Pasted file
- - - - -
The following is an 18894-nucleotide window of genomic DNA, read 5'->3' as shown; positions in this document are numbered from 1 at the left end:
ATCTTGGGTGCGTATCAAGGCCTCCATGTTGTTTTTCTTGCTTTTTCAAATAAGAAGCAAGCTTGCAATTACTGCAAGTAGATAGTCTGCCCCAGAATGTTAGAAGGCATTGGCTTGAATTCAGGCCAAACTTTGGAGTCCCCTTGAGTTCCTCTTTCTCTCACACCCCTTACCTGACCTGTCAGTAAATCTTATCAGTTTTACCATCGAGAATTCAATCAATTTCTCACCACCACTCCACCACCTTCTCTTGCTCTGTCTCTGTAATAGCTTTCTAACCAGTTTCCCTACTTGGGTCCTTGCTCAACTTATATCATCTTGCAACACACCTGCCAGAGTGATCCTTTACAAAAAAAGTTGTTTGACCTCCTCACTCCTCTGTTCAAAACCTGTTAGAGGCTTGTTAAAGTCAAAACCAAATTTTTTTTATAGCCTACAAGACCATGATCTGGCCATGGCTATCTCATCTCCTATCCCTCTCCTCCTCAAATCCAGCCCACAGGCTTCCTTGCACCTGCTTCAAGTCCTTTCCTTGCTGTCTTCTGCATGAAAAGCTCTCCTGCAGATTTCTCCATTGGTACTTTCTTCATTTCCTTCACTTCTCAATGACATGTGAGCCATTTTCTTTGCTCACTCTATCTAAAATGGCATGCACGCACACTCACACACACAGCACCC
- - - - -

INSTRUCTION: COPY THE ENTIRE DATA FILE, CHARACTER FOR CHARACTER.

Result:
The following is an 18894-nucleotide window of genomic DNA, read 5'->3' as shown; positions in this document are numbered from 1 at the left end:
ATCTTGGGTGCGTATCAAGGCCTCCATGTTGTTTTTCTTGCTTTTTCAAATAAGAAGCAAGCTTGCAATTACTGCAAGTAGATAGTCTGCCCCAGAATGTTAGAAGGCATTGGCTTGAATTCAGGCCAAACTTTGGAGTCCCCTTGAGTTCCTCTTTCTCTCACACCCCTTACCTGACCTGTCAGTAAATCTTATCAGTTTTACCATCGAGAATTCAATCAATTTCTCACCACCACTCCACCACCTTCTCTTGCTCTGTCTCTGTAATAGCTTTCTAACCAGTTTCCCTACTTGGGTCCTTGCTCAACTTATATCATCTTGCAACACACCTGCCAGAGTGATCCTTTACAAAAAAAGTTGTTTGACCTCCTCACTCCTCTGTTCAAAACCTGTTAGAGGCTTGTTAAAGTCAAAACCAAATTTTTTTTATAGCCTACAAGACCATGATCTGGCCATGGCTATCTCATCTCCTATCCCTCTCCTCCTCAAATCCAGCCCACAGGCTTCCTTGCACCTGCTTCAAGTCCTTTCCTTGCTGTCTTCTGCATGAAAAGCTCTCCTGCAGATTTCTCCATTGGTACTTTCTTCATTTCCTTCACTTCTCAATGACATGTGAGCCATTTTCTTTGCTCACTCTATCTAAAATGGCATGCACGCACACTCACACACACAGCACCC